Lack of airtime for women’s sports deserves conversation

On April 24, 1996, the Women’s National Basketball Association (WNBA) was created, consisting of twelve teams to act as counterpart to the National Basketball Association (NBA). At that point, for the first time women could compete and earn a living through basketball – the dream that had only been attainable by men for 50 years prior.

When comparing the two leagues, however, one can’t help but notice the incredibly large wage gap. The absolute minimum salary in the NBA is about $850,00, compared to the average WNBA salary of around $70,000. This can be attributed to the large differences in market sizes and game attendance.

Consequently, there is an airtime deficit on TV that influences the public’s view of the validity and importance of women’s sports compared to men’s. The implications around these adverse views of women’s sports have consequences for women athletes, including their low wages.

The minimal airtime is a manifestation of sexism. There may be more games played in the NBA, but the WNBA is just as competitive, despite only being formed thirty years ago.

It is said that men’s sports attract more fans and advertisements, meaning men’s games would create more profit for such networks. The idea that women’s sports would not generate enough monetary capital for a respectable amount of airtime is tied to sexist assumptions. 

Social influences from television and advertising companies have profound effects on the thoughts and stereotypes in society. The the lack of women’s representation in the media inadvertently puts sports for men on a higher pedestal. Men’s sports are held to a higher degree of competition, emotion and skill by the public and by the networks following the leagues.  The idea that all women are not as physically inclined as men, making the competition less aggressive and therefore less exciting, is a well-known stereotype which hinders the appearance of women’s sports league as a whole.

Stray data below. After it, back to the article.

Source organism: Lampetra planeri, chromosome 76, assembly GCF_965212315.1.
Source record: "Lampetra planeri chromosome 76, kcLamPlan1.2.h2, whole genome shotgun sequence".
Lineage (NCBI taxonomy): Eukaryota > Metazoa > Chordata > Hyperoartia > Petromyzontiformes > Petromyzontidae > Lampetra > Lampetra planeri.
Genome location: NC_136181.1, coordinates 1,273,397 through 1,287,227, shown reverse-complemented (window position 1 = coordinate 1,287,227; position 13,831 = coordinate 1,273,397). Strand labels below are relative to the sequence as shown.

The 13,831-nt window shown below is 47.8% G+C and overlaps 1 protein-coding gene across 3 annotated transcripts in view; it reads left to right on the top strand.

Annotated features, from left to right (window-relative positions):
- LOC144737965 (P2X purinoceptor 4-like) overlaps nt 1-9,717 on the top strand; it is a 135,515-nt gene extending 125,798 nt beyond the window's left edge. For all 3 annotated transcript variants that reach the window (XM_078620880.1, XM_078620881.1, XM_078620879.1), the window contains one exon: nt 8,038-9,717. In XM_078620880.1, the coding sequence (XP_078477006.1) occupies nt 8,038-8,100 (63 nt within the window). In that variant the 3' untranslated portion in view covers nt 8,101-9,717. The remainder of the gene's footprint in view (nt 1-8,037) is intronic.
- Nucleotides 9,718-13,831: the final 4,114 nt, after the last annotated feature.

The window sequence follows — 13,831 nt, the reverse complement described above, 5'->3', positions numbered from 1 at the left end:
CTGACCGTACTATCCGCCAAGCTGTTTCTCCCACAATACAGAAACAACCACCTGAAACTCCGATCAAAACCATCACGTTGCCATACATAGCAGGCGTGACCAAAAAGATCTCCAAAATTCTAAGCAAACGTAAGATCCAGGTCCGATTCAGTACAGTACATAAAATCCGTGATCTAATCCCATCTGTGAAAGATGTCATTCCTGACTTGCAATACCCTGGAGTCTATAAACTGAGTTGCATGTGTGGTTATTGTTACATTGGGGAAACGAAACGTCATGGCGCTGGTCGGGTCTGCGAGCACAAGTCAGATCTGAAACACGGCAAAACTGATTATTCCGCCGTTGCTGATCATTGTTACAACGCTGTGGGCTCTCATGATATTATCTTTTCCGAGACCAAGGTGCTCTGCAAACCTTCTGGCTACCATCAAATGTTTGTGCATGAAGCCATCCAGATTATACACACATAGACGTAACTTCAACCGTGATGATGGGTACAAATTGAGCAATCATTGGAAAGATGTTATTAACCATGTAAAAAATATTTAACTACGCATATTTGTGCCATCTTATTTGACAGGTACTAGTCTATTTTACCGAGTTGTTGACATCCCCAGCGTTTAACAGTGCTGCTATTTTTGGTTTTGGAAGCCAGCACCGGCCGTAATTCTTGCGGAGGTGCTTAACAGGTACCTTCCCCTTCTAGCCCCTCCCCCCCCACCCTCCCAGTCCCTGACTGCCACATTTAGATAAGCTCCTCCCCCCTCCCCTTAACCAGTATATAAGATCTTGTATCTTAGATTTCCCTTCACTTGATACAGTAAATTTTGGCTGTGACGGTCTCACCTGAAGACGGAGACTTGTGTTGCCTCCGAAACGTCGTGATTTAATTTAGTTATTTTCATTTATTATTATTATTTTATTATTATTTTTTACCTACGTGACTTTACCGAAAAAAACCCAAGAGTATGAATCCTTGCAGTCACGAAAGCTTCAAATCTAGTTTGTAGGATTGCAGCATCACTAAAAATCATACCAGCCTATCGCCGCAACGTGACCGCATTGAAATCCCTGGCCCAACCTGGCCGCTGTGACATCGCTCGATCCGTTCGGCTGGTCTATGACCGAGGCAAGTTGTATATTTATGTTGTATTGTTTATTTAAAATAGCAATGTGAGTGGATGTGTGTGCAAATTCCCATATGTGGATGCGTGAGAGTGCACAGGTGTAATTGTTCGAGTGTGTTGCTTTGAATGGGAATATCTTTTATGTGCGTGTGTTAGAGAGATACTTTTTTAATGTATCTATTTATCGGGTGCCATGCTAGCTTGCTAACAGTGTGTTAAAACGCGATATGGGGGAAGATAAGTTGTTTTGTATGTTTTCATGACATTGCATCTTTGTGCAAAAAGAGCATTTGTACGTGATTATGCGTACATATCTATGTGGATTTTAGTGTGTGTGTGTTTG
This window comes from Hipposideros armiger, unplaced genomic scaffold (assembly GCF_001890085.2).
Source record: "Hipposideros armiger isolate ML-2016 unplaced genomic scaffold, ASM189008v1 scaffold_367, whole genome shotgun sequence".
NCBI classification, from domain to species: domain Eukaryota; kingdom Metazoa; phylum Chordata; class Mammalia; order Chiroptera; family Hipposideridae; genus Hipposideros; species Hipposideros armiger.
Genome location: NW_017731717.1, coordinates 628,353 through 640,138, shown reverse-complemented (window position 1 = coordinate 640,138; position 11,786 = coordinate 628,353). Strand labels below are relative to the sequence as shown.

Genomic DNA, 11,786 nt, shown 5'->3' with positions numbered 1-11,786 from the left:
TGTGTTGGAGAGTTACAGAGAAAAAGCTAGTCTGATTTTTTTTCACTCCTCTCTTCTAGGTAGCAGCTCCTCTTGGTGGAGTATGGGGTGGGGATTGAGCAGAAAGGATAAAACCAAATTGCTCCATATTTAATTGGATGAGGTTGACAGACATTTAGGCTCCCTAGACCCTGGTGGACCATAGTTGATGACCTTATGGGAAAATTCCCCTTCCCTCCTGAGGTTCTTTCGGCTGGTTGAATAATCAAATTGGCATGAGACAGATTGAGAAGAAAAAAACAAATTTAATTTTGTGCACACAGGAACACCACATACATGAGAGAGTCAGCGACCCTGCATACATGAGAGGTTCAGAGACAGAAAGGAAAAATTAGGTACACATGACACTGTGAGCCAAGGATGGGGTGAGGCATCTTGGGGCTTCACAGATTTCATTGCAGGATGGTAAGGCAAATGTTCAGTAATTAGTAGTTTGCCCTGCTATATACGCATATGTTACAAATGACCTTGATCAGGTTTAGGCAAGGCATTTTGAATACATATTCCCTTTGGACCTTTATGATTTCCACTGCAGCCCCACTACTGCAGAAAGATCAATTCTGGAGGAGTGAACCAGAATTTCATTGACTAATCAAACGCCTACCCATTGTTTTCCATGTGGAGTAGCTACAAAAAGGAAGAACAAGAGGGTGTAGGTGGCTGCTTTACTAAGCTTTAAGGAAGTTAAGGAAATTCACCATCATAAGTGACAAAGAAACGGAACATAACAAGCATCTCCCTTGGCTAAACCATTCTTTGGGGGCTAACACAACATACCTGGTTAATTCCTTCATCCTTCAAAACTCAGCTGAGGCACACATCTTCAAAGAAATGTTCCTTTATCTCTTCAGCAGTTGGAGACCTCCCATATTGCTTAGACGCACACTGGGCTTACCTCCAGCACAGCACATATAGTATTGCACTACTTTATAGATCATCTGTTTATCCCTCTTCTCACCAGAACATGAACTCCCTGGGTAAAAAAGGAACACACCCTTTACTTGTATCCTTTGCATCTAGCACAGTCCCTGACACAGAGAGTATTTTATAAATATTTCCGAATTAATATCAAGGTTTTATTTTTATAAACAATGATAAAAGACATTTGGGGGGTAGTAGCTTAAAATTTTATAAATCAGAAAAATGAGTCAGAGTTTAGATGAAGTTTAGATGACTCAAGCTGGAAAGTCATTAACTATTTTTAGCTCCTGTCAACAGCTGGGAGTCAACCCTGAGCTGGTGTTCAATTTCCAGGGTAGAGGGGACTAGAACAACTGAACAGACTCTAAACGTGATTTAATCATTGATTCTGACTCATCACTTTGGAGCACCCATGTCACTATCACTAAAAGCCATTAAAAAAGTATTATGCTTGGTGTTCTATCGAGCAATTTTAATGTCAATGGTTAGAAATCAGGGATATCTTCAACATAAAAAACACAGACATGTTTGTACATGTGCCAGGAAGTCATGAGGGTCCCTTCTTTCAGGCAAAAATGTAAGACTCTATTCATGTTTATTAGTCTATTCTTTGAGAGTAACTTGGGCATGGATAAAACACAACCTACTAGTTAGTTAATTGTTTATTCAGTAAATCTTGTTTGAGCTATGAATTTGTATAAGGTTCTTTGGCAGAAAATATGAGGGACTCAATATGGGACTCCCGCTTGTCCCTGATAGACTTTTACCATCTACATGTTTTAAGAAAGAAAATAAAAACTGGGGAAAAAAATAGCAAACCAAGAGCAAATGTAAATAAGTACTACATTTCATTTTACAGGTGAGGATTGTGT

Networks hold an element of social influence through their usage of airtime. Television exposure has been noted to promote a belief system that affects viewer expectations. The lack of airtime for the WNBA conveys an underlying message of the unimportance of women’s sports. If the network thought it was important to cover the WNBA, it would be on television. The public therefore keeps the women’s league in the shadow of the NBA. 

Networks are able to continue using sexist methods through self-justification of revenue from advertising. No one seems to hold TV companies accountable for their lack of the promotion of women’s athletics.

The selection of which league to broadcast creates an ingroup and outgroup which encourages highlights and  conversation of one but not the other.

Despite rarely being covered, when female athletes are interviewed in any depth, it’s to portray them in other roles and contexts, diminishing their status as athletes. Women are shown in an incompetent light in terms of athletics, and that light is followed by the formation of harmful and degrading stereotypes. An emotional appeal seen in interviews on TV adds to the degrading, unfavorable view of women.

That television exposure impacts the views of the public is apparent, whether the viewer is aware of this fact or not, and the networks’ lack of attention towards women’s sports creates a stigma of irrelevance concerning their competitions.

As coverage continues to be minimal, the public is reinforced to take more interest in men’s athletics. As a result, women’s athletics becomes an afterthought of television networking and public opinion.

Increasing airtime of WNBA games is a way to work against the divide between men’s and women’s professional sports.

There is no question that broadcasting networks need to strategically increase their showings of women’s athletic events, and they need to be held more accountable for not doing so.